CAMBRIDGE — The liner note to the new Deutsche Grammophon CD from Israeli-born mandolinist Avi Avital and the Venice Baroque Orchestra is titled “Rocking Vivaldi,” and that’s a fair description of the Boston Early Music Festival concert they gave Friday at First Church in Cambridge. Vivaldi wasn’t the only composer on the bill, but he was the headliner. Which was no surprise, since the “Red Priest” was born in Venice and spent most of his career there.
What was surprising was how effective “Summer,” from “The Four Seasons,” sounded on Avital’s mandolin. It is, after all, a violin concerto, and you might wonder how the mandolin, which is plucked, could replicate the cantabile capability of a bowed instrument. But Avital and the Venice Baroque Orchestra put the music back into “early music.” They play with the freedom of rock or jazz musicians, and a sensibility that’s distinctively urban. Their “Summer” was no month in the country — more like summer in the city. It didn’t hurt that the orchestra members are actual Venetians. The turtle doves of “Summer” sounded more like pigeons. The restless heat of the Adagio was perhaps even better expressed by the mandolin, especially with the orchestra’s very delicate accompaniment. It was all very close and sultry, making the thunder and lightning of the Presto uncomfortably humid as well as scary.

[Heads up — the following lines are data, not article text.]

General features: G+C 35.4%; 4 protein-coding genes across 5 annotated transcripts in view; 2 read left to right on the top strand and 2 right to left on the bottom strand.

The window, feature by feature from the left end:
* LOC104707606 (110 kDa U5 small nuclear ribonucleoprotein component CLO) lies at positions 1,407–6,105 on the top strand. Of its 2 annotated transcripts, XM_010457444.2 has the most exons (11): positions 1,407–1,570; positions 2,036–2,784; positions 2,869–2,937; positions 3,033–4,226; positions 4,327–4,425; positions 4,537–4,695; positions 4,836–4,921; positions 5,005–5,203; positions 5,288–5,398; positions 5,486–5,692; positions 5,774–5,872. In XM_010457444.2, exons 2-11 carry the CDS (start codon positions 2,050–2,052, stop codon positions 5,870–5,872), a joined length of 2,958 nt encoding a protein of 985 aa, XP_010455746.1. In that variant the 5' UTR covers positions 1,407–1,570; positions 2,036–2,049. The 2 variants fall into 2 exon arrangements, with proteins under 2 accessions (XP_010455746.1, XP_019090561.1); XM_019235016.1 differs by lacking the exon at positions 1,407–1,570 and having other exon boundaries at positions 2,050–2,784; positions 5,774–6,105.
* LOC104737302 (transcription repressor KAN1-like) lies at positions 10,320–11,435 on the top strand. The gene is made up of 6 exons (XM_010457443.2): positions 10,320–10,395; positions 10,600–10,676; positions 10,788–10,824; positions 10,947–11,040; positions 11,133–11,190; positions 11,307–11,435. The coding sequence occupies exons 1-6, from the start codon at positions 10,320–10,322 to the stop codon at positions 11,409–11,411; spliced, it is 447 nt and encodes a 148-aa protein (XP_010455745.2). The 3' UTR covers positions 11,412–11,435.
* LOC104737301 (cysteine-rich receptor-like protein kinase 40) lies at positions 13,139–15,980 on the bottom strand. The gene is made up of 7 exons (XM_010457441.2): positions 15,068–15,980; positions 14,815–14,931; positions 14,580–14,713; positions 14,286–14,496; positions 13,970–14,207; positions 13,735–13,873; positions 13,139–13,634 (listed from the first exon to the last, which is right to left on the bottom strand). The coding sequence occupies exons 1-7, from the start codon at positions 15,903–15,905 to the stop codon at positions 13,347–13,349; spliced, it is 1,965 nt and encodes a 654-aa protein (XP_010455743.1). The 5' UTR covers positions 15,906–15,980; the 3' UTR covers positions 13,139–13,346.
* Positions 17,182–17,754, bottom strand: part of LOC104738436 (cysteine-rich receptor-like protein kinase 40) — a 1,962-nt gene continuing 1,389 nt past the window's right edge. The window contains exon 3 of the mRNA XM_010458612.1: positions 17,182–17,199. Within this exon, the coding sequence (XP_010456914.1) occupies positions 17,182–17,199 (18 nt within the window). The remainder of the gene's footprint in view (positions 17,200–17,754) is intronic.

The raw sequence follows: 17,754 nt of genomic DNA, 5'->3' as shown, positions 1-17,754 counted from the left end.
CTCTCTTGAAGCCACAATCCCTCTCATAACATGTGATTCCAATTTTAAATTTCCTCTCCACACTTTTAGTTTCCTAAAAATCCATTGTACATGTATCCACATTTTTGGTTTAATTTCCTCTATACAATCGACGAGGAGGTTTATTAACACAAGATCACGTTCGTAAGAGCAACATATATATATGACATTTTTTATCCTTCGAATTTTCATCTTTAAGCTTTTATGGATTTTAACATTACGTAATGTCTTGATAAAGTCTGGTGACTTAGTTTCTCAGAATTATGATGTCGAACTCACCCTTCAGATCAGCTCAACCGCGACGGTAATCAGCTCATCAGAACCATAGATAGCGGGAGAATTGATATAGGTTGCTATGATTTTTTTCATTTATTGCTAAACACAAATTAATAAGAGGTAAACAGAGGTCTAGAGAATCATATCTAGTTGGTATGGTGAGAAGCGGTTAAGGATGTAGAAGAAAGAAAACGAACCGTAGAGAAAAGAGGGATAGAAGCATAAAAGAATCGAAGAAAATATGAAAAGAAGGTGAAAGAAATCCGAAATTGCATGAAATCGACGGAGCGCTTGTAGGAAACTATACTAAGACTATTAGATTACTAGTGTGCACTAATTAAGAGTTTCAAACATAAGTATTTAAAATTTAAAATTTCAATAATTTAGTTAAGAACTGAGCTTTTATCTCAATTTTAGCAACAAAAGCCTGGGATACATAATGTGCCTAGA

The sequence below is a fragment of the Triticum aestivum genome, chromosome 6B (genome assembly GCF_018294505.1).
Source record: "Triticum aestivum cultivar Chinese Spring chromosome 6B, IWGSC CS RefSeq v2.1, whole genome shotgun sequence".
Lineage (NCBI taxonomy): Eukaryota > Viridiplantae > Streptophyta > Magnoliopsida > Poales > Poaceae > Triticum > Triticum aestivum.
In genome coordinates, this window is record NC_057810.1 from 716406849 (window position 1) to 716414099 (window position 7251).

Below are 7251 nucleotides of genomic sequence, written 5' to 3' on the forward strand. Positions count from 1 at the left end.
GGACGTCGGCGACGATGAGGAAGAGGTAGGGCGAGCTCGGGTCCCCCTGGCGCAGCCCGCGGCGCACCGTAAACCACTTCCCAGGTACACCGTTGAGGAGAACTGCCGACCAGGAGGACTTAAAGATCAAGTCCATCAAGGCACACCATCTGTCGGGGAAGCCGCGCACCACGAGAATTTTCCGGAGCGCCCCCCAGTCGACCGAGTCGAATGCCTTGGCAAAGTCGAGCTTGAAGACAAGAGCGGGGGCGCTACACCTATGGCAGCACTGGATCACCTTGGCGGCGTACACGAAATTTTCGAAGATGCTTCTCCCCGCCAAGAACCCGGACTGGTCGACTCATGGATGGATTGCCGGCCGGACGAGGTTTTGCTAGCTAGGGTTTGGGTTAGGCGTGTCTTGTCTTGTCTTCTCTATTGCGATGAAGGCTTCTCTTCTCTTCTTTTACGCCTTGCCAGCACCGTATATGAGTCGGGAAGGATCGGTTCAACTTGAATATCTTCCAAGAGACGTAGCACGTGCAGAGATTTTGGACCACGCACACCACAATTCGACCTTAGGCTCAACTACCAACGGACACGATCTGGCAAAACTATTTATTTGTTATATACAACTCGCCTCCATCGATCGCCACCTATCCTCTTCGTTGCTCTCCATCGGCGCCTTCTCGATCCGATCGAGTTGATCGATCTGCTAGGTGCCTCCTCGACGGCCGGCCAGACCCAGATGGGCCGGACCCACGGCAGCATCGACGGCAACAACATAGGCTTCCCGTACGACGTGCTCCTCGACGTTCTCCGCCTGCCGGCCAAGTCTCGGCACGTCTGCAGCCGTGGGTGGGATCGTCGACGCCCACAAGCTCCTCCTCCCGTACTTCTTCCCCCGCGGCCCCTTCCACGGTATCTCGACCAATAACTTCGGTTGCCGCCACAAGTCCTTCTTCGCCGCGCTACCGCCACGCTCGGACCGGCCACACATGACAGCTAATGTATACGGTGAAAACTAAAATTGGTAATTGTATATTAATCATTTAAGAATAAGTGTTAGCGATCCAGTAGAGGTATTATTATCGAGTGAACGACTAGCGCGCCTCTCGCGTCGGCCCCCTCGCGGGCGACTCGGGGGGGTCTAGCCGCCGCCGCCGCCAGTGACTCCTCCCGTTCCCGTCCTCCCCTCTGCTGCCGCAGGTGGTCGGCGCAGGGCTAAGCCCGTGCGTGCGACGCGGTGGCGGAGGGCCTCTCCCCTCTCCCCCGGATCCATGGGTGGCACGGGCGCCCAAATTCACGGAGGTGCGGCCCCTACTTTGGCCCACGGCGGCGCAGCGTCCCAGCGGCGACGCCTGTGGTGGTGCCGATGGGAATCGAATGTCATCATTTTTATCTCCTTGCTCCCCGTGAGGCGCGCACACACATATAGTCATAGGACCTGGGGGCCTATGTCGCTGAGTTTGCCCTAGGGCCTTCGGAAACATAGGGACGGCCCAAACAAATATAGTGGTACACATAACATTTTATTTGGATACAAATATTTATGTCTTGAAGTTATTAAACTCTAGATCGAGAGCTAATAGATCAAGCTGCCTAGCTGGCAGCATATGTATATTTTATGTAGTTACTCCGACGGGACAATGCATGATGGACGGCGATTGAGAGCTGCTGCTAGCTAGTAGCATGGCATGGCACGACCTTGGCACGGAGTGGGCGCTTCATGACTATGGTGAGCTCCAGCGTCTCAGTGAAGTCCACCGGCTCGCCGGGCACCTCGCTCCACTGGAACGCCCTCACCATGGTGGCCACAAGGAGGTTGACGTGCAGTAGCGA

Avital’s mandolin gave Vivaldi’s Concerto for Lute in D a shimmer of Venetian water you don’t hear in the original; the Largo was quick and bittersweet. Vivaldi’s Concerto for Two Mandolins in G here became a concerto for mandolin and sopranino recorder, with Avital and fleet-fingered Anna Fusek (who also played violin) as the dueling soloists. In his Concerto for Mandolin in C, Vivaldi wittily had the strings play pizzicato throughout, turning the ensemble into a mandolin orchestra. Avital made the Largo swing and sway. There was also a visitor from Naples, Paisiello’s Concerto for Mandolin in E-flat.
Works by Albinoni, Marcello, and Geminiani afforded the orchestra a chance to shine on its own. Geminiani’s Concerto Grosso in D minor, an arrangement of Corelli’s “La Follia” sonata, was stately but never sleepy, with an energetic interplay between Gianpiero Zanocco’s violin and Daniele Bovo’s violoncello.
Avital showed off his own fleet fingers on his solo encore, the Bulgarian folk dance “Bucimis.” The evening closed sweetly with the Largo from Vivaldi’s Flautino Concerto in C, Avital taking the solo part on the mandolin and everyone making it sound as if Venice were in the next room.
Jeffrey Gantz can be reached at email@example.com.